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Comparison Questions:

Getting Customers to Think Sideways

DIRECT QUESTIONS—FOR EXAMPLE, asking customers to tell you what they need or want—can only get you so far. Buyers get stuck because they can only imagine one solution to their problem. Or they’re not even thinking about the right problem. Or they’re following a path that will lead to a dead end, when they really need to think more creatively. A question from an unexpected direction can open up new avenues for a sale, surprising both you and your buyer.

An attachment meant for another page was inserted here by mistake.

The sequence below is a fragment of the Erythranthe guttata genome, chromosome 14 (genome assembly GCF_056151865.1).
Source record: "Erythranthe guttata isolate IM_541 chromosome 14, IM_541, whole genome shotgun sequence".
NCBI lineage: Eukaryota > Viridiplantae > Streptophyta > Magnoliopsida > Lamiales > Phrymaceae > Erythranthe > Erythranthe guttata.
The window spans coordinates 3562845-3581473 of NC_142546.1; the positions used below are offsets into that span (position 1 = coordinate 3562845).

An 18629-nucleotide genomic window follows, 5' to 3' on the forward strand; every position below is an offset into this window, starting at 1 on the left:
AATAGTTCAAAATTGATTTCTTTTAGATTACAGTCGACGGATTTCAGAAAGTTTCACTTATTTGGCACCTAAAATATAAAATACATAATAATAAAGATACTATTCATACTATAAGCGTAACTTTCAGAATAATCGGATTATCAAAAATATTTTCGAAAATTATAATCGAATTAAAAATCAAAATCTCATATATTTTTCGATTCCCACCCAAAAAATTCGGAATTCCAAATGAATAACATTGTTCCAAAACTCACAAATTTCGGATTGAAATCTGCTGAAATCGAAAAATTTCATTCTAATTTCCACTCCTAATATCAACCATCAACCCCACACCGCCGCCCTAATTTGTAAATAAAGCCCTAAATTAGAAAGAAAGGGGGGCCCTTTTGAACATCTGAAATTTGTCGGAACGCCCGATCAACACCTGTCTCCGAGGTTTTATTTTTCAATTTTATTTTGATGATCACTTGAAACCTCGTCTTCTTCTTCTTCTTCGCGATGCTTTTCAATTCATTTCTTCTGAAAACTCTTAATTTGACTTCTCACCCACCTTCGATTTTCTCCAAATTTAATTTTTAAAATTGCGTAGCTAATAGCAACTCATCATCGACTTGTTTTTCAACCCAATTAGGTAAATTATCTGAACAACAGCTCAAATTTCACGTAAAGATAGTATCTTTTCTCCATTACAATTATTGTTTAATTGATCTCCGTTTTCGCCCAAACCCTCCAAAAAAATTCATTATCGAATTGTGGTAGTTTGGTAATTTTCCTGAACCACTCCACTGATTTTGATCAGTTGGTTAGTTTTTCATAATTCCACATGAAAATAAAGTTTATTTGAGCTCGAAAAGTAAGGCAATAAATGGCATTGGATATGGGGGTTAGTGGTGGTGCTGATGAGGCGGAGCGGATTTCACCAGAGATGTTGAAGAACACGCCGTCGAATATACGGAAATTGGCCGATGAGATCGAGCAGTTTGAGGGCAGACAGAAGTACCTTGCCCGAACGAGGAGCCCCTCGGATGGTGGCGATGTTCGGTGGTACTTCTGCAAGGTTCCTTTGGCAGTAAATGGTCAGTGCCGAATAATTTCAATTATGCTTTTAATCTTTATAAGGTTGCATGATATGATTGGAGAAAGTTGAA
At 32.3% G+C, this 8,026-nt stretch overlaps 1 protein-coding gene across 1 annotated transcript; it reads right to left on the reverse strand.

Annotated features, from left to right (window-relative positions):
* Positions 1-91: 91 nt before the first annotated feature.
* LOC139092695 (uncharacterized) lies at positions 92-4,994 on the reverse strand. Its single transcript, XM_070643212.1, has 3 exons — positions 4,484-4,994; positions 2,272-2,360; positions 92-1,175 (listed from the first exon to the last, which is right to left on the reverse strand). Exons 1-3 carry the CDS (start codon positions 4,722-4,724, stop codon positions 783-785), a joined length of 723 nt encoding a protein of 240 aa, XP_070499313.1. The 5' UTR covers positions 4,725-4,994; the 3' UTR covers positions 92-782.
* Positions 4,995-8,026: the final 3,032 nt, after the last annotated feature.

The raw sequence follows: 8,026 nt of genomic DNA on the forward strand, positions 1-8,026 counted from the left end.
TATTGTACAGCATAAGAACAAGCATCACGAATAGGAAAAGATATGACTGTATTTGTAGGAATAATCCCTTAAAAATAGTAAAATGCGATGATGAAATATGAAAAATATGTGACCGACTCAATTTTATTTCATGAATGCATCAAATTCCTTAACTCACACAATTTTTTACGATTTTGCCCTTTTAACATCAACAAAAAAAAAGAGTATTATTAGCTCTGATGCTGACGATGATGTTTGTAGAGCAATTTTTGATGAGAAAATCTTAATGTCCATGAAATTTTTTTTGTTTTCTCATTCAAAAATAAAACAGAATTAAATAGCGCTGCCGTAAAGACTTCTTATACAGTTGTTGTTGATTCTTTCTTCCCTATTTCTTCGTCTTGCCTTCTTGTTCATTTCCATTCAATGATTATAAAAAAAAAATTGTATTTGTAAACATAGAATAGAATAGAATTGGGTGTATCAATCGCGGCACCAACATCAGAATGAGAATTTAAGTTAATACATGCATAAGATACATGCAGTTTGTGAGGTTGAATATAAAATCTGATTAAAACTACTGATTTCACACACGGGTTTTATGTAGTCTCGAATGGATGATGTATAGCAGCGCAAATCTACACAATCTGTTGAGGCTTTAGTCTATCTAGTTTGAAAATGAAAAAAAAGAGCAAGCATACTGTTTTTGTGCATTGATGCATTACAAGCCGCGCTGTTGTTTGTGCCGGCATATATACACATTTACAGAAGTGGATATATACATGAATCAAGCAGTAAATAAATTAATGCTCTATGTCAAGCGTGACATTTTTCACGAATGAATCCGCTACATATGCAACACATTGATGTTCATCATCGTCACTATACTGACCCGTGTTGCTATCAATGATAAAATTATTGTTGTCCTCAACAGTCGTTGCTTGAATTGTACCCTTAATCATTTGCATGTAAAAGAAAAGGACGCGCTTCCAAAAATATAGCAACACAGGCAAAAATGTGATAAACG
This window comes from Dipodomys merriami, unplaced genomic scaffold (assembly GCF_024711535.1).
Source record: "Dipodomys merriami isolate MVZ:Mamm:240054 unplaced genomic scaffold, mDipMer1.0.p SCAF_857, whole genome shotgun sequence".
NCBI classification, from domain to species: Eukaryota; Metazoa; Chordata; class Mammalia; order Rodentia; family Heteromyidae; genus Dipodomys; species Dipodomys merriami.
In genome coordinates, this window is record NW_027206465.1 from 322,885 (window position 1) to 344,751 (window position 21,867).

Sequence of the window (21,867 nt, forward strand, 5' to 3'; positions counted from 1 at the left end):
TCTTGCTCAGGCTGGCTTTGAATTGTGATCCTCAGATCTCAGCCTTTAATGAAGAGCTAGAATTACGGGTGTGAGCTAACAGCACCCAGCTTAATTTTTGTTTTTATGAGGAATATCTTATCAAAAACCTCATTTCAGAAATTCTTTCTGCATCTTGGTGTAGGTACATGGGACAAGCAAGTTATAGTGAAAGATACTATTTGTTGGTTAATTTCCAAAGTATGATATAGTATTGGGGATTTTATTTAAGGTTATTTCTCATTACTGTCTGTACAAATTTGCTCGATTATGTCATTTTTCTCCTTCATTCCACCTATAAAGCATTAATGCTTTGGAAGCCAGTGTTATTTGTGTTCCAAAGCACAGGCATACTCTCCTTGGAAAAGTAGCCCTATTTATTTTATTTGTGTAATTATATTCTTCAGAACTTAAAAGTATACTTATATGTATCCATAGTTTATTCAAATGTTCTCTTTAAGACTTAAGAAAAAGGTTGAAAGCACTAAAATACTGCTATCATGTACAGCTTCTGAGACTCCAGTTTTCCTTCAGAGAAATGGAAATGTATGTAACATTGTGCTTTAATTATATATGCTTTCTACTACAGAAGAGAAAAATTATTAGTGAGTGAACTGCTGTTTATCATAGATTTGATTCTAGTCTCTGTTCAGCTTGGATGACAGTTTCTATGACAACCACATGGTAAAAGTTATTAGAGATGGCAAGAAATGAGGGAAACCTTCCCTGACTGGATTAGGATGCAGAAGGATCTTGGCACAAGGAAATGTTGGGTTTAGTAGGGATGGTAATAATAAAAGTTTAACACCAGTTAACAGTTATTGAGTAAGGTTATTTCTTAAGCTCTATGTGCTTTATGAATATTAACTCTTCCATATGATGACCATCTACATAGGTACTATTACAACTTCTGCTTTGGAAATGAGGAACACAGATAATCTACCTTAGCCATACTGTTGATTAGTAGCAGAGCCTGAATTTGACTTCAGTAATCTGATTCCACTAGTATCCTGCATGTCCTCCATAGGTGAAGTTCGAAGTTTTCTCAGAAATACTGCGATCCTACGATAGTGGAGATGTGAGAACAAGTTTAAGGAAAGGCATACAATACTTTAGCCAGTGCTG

One type of question—the comparison question—is especially good at getting buyers out of a rut.

As you have probably guessed from ...

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